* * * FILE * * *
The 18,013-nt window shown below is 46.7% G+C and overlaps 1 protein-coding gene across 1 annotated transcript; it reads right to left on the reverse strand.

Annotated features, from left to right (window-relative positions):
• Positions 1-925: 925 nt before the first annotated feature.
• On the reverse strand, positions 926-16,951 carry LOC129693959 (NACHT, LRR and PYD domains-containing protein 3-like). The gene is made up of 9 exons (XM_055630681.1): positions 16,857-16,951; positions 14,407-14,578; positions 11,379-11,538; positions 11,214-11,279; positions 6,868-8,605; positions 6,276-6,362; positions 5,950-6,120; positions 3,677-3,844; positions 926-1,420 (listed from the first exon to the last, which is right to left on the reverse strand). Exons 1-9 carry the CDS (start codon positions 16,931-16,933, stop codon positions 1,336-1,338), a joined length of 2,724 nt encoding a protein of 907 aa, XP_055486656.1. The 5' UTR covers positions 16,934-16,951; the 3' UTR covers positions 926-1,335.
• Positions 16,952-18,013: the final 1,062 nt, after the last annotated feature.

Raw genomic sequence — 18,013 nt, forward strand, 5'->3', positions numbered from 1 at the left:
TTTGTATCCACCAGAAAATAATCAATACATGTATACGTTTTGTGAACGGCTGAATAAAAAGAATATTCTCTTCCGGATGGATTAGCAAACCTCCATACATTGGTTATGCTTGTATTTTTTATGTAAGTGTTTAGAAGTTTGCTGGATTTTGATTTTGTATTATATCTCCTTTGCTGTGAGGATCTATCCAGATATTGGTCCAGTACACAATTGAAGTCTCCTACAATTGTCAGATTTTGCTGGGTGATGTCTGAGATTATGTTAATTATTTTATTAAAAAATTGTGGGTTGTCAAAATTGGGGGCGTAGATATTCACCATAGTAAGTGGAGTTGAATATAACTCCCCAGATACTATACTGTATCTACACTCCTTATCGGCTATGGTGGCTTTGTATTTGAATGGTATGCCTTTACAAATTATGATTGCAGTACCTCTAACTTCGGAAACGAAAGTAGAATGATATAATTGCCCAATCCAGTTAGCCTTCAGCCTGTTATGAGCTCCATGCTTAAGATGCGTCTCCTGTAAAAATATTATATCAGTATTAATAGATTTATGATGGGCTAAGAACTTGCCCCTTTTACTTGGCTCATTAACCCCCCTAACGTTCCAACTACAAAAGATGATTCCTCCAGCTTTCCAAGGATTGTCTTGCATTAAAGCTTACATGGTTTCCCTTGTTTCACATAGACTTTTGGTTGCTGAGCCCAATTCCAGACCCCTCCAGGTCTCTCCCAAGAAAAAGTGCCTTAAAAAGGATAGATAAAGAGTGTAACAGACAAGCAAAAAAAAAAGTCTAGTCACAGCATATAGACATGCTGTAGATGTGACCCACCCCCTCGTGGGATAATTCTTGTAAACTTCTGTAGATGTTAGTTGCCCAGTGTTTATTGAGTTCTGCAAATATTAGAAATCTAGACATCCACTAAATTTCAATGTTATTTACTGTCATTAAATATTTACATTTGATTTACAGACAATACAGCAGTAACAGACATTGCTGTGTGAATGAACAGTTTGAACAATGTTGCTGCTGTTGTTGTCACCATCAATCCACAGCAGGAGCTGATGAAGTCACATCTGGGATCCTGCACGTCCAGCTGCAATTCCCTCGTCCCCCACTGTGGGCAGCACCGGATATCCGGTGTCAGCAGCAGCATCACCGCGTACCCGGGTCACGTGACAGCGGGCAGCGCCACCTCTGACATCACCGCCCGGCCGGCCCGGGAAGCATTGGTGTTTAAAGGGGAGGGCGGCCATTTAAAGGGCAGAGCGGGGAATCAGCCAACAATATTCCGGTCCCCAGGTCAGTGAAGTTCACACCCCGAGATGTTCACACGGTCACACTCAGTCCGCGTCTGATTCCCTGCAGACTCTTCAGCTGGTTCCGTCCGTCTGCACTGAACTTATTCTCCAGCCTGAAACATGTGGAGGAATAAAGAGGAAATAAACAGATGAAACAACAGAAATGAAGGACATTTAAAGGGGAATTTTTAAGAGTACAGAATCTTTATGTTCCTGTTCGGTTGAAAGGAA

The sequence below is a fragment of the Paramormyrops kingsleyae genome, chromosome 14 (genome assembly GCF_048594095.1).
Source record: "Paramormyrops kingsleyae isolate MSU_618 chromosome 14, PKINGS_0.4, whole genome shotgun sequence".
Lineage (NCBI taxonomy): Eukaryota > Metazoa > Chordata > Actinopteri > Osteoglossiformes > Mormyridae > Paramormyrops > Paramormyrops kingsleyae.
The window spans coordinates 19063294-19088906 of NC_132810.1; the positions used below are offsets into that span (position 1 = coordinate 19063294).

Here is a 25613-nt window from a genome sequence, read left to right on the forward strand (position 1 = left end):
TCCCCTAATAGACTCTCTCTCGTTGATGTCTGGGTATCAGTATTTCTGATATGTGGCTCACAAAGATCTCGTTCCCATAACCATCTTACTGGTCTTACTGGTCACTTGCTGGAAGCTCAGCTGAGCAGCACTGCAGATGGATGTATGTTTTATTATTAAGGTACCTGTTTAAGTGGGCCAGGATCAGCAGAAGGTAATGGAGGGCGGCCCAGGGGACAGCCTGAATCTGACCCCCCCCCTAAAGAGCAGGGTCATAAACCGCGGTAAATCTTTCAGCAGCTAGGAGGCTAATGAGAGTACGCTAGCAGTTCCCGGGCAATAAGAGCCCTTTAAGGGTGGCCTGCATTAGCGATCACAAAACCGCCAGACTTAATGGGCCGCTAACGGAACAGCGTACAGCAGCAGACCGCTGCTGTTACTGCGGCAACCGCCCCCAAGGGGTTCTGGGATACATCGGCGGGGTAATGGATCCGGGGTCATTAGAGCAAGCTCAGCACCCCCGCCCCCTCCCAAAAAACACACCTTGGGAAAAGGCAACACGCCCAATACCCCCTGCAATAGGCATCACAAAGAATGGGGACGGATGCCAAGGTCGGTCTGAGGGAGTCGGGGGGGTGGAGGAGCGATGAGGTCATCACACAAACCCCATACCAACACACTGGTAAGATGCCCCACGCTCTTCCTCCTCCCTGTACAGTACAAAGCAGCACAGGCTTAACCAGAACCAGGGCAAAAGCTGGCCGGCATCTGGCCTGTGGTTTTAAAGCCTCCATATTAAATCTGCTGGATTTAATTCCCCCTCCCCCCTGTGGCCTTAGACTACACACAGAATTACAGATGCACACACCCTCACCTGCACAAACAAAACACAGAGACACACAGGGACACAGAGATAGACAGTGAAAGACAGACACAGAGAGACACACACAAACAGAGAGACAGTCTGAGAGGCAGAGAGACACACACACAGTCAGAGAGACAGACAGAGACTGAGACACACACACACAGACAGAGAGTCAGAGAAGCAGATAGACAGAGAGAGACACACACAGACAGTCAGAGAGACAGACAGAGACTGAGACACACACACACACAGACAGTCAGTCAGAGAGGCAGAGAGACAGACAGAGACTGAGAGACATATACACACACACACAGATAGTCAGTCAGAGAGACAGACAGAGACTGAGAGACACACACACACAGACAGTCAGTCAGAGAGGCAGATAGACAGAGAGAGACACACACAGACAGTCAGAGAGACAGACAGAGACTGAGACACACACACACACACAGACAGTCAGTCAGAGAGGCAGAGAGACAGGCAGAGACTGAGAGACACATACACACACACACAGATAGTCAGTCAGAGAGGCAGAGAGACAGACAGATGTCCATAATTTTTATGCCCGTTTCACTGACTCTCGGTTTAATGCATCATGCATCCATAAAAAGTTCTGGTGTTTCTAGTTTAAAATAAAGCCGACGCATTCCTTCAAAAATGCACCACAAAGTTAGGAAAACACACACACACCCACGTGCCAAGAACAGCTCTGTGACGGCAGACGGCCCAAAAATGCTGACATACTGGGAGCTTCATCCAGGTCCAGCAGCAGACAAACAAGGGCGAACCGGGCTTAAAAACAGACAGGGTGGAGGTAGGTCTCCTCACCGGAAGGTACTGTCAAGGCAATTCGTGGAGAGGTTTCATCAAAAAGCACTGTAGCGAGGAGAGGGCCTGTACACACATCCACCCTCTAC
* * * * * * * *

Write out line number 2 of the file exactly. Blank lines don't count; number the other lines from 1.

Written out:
Annotated features, from left to right (window-relative positions):